Enhanced immune reactivity against self-antigens is the underlying cause when transplants attack the host (graft vs host disease) or when the host's immune system attack host cells (autoimmune disease). New strategies for treating such serious conditions are needed. This project is developing a nanosystem for targeting and delivering a messenger RNA that can effectively modulate immune tolerance.
The project is expected to affect the research field by providing improved understanding of CFLAR’s target genes in monocytes. As a result of this project, we have also established collaborations with clinicians working on autoimmune disease. We will continue to pursue new academic collaborations based on the project methods.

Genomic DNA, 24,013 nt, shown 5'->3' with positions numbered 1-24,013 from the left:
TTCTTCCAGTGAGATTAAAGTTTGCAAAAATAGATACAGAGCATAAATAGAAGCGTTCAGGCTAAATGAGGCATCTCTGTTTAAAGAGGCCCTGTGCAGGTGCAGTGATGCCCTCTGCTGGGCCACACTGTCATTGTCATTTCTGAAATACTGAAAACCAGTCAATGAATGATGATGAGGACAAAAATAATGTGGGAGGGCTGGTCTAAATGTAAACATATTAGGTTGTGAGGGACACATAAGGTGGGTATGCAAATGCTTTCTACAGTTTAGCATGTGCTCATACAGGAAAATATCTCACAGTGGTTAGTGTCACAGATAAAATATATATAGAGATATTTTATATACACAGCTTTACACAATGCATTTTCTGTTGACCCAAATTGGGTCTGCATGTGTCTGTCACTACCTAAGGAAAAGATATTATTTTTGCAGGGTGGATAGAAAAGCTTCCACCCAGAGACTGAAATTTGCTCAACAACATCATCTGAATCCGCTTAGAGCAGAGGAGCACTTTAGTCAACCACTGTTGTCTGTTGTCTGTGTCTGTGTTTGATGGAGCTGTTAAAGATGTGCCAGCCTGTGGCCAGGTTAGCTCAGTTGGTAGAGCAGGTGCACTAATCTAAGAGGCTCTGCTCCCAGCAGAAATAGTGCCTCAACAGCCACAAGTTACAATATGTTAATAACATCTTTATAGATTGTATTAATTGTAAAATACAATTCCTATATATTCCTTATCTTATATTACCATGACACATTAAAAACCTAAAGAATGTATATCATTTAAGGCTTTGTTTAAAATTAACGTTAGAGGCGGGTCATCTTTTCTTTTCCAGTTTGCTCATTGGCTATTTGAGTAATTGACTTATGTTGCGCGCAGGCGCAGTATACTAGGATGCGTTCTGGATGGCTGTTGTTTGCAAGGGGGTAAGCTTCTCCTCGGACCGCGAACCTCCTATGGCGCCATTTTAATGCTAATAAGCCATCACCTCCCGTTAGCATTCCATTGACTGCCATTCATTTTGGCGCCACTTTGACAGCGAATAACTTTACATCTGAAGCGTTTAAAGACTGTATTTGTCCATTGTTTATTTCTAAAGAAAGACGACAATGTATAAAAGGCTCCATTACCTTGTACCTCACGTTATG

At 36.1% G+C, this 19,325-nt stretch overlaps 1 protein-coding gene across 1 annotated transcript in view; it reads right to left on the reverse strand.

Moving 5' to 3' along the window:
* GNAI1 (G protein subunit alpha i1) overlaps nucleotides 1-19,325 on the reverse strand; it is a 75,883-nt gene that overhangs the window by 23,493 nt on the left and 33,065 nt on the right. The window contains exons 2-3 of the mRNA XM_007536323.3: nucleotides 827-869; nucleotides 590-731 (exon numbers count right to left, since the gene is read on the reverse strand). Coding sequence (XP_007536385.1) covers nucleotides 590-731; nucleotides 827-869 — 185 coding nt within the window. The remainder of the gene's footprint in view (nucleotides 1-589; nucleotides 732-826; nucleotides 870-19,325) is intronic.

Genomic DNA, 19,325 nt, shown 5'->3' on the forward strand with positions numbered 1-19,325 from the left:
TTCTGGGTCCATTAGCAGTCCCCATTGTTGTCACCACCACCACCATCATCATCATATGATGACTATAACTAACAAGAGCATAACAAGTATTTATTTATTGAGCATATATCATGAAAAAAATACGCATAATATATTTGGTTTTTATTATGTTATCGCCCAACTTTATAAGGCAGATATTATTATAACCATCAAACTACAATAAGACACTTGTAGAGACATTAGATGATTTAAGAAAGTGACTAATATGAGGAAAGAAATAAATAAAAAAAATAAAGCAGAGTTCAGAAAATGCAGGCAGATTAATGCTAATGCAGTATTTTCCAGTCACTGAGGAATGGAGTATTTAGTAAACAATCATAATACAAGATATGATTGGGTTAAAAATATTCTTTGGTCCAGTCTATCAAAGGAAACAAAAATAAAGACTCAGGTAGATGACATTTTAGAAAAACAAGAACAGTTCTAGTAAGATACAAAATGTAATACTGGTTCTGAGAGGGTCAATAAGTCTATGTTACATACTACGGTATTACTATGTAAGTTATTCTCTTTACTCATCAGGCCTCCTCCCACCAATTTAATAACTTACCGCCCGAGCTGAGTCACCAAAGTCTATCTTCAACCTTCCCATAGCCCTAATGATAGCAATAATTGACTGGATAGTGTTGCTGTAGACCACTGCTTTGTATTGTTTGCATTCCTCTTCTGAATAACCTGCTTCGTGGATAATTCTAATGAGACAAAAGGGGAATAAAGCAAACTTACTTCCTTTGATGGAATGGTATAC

New treatments to fight immunopathologies originating from enhanced immune reactivity against host self-antigens in the course of transplantation (graft vs host disease, GvHD) and autoimmunity (multiple sclerosis, MS) are urgently needed. Therapeutic approaches based on either systemic or local immunosuppression, which eliminate or suppress polyclonal, autoreactive T-cell specificities, do compromise the entire systemic immunity with many side effects, sometimes even life threatening. The most promising strategies are represented by either restoration or de novo induction of cells able to induce tolerance. Among these cells, key to this project, are the immune regulatory cells of myeloid origin defined as monocytic myeloid-derived suppressor cells (MO- MDSCs). The tolerogenic ability of these cells can be increased by acting on a pathway involved in regulating their apoptosis by the administration of genetic material, such as specific mRNA. The members of the present Consortium have identified a main pathway and some of the possible molecular targets that will be further studied and validated within the following years. Thanks to the present project, we will be able to develop, design and produce efficient new nanosystems (lipid nanocapsules- TRL4, lipid nanoparticles-TRL4 and polymeric biodegradable nanoparticles- TRL3) able to specifically target MO-MDSCs in vivo and effectively deliver mRNA. The nanosystems will be also GMP produced by the development of new microfluidic approaches. We will demonstrate the specific expression of the protein(s) involved in the identified tolerogenic pathways, both at the cellular and tissue level, assess the in vivo nanosystem biodistibution, and their therapeutic efficacy in mouse models of GvHD and MS. We have organized a competitive Consortium involving a multidisciplinary work plan, which will benefit from the academic, industrial and clinical expertise of the participants to guarantee the success of the RESOLVE project.